Ghazal 68, Verse 4


har ek ;zarrah-e ((aashiq hai aaftaab-parast
ga))ii nah ;xaak hu))e par havaa-e jalvah-e naaz

1) every single sand-grain of the lover is a sun-worshipper
2) even on [his] having become dust, the desire/wind of the glory/appearance of coquetry did not go


havaa : 'Air, wind, gentle gale;... --affection, favour, love, mind, desire, passionate fondness'. (Platts p.1239)


There is an iihaam in the word havaa -- that is, the dust-grain is in the air (havaa); the past tense [of honaa] is hu))e. (67)

== Nazm page 67

Bekhud Dihlavi:

He says, every single grain of the lover's dust is a sun-worshipper. Even after his turning to dust, the longing for the glory of coquetry was not erased. The meaning is that just as grains of dust begin to sparkle when confronted by the sun, so the grains of dust of the lover seek light from the sun of the beauty of the beloved. (116-17)

Bekhud Mohani:

The grains fly in the wind. But the poet expresses the captivating cause of this: that the lover's form has mingled with the dust, mixed with the dust. But even now so much glory-worship remains that every grain has become a sun-worshipper.

Janab Shaukat says that in the second line there's a need for 'even' [bhii], [such that it should read] ga))ii nah ;xaak bhii ho kar havaa-e jalvah-e naaz [even upon becoming dust, the longing for the glory of coquetry did not go]. In this line, bhii could not enter without murdering eloquence [fa.saa;hat]; for this reason Mirza kept in view flowingness, and composed it in this way. From bhii one necessity is fulfilled, but it also engenders 'entanglement' [ta((qiid]. (151)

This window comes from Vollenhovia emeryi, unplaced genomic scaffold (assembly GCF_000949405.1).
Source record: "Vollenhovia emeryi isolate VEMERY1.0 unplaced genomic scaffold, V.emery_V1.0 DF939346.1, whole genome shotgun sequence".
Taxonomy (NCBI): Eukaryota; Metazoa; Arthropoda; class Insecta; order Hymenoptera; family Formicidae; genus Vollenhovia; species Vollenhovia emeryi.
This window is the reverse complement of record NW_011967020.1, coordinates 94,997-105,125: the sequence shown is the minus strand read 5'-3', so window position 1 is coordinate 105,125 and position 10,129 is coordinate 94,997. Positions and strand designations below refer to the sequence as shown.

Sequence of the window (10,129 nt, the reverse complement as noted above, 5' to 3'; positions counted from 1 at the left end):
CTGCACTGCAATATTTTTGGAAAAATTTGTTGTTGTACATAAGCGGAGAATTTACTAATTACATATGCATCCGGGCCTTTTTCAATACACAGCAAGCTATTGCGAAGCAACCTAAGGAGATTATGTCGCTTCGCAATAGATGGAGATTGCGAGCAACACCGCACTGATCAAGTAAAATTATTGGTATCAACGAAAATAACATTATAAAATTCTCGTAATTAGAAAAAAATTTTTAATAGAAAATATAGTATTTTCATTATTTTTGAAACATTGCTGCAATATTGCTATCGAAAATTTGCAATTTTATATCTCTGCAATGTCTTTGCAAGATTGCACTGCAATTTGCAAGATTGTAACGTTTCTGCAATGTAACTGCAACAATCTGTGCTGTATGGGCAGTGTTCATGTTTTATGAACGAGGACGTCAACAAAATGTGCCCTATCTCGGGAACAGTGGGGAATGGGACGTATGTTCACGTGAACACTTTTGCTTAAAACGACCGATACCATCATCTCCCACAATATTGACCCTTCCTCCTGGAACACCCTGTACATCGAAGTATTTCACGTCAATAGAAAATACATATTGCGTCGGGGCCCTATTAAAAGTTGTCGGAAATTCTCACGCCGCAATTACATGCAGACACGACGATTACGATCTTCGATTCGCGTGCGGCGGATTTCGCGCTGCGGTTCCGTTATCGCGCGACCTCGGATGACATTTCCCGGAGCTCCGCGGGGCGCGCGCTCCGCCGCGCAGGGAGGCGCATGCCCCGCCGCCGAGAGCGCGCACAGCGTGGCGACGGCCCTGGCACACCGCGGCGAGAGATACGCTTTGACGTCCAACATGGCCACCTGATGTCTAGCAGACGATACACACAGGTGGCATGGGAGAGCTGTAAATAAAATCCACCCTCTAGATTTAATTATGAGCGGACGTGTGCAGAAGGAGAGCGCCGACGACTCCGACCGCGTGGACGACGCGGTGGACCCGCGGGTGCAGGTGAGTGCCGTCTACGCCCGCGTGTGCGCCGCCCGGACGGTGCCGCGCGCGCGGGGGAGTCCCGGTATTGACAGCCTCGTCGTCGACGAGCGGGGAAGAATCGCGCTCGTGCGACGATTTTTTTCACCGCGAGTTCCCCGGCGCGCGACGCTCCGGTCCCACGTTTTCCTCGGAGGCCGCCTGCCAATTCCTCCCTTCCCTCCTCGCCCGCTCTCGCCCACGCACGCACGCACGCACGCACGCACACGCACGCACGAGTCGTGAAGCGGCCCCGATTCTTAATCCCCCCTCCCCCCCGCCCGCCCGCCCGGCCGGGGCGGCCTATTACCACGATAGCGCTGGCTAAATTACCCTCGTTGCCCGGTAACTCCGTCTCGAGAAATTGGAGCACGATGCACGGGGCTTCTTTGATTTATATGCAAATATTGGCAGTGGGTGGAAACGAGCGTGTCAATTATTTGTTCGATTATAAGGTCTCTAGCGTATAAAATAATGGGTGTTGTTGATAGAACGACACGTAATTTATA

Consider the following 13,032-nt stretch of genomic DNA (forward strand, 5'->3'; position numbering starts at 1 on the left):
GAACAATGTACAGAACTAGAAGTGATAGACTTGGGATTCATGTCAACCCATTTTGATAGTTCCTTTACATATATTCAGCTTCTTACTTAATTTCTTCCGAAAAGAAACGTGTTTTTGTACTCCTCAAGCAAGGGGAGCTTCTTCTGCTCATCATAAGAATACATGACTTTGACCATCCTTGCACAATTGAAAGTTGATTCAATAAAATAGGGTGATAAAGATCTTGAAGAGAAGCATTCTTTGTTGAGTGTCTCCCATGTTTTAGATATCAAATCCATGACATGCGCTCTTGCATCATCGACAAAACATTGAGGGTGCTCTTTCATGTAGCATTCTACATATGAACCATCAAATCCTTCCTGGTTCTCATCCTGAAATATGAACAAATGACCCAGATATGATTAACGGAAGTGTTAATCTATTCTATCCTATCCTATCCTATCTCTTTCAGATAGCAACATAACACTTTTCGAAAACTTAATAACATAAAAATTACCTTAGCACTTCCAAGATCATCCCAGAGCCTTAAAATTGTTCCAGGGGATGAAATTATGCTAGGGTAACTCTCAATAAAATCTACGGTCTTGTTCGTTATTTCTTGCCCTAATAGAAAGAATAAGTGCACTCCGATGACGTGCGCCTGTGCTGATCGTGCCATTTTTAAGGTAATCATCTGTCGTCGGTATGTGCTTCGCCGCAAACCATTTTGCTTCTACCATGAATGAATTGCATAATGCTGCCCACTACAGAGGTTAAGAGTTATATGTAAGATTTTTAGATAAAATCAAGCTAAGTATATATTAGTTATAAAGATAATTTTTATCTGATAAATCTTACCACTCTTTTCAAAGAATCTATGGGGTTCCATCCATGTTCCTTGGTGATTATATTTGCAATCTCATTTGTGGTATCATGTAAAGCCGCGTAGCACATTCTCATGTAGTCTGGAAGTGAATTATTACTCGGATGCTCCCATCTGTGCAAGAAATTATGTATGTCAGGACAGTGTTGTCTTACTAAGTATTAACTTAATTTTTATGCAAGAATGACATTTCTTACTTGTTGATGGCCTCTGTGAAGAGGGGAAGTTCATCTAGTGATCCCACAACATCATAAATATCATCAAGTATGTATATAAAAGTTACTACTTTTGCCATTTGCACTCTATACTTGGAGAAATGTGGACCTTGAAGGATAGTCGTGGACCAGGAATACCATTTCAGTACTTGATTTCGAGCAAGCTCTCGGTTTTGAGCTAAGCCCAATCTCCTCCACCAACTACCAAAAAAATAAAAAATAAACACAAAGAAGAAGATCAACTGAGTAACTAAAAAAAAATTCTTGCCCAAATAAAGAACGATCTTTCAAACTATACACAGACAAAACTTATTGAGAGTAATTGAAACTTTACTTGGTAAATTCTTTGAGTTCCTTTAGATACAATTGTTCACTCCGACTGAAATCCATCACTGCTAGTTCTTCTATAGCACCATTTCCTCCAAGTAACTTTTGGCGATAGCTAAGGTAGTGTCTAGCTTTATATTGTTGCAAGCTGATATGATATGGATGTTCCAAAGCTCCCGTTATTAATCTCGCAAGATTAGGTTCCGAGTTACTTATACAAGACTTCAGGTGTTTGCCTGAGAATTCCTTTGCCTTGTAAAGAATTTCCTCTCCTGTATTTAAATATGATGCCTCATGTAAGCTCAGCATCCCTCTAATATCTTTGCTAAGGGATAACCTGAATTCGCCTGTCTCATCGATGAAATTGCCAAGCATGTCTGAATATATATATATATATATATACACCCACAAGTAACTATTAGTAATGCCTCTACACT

JALVAH: {7,4}
SUN: {10,5}
ZARRAH: {15,12}

Ghalib loves to think about grains of sand and the way they glitter in the sun; for more on this see {16,4}. He imagines the lover's body as decomposed into dust, each grain of which glitters adoringly in the sunlight, capturing and returning the glowing rays of the radiant, coquettish presence (of the sun and/or the beloved).

Nazm describes havaa as an iihaam , and it could be said to have even three dimensions. The first, which he points out, is its identity in spelling with the masculine singular perfect form of honaa ; this is made especially prominent by its placement almost directly after hu))e , the masculine plural perfect form of honaa . But then, in view of the i.zaafat, it's clear that the word is the feminine noun havaa instead-- which itself has two meanings, a primary, very satisfactory one of 'desire'; and a secondary one, on the fringes of the mind, as 'air, wind'. The radiance/appearance of coquetry thus also acts like a kind of 'wind' that keeps the dust of the dead lovers floating restlessly through the air, and glinting in the sun. It's easy to see how this meaning plays with, and heightens, the primary meaning of 'desire'. For an example of the dead lover's dust becoming pure ardor that flies upward and is blown in the wind, see {61,7}.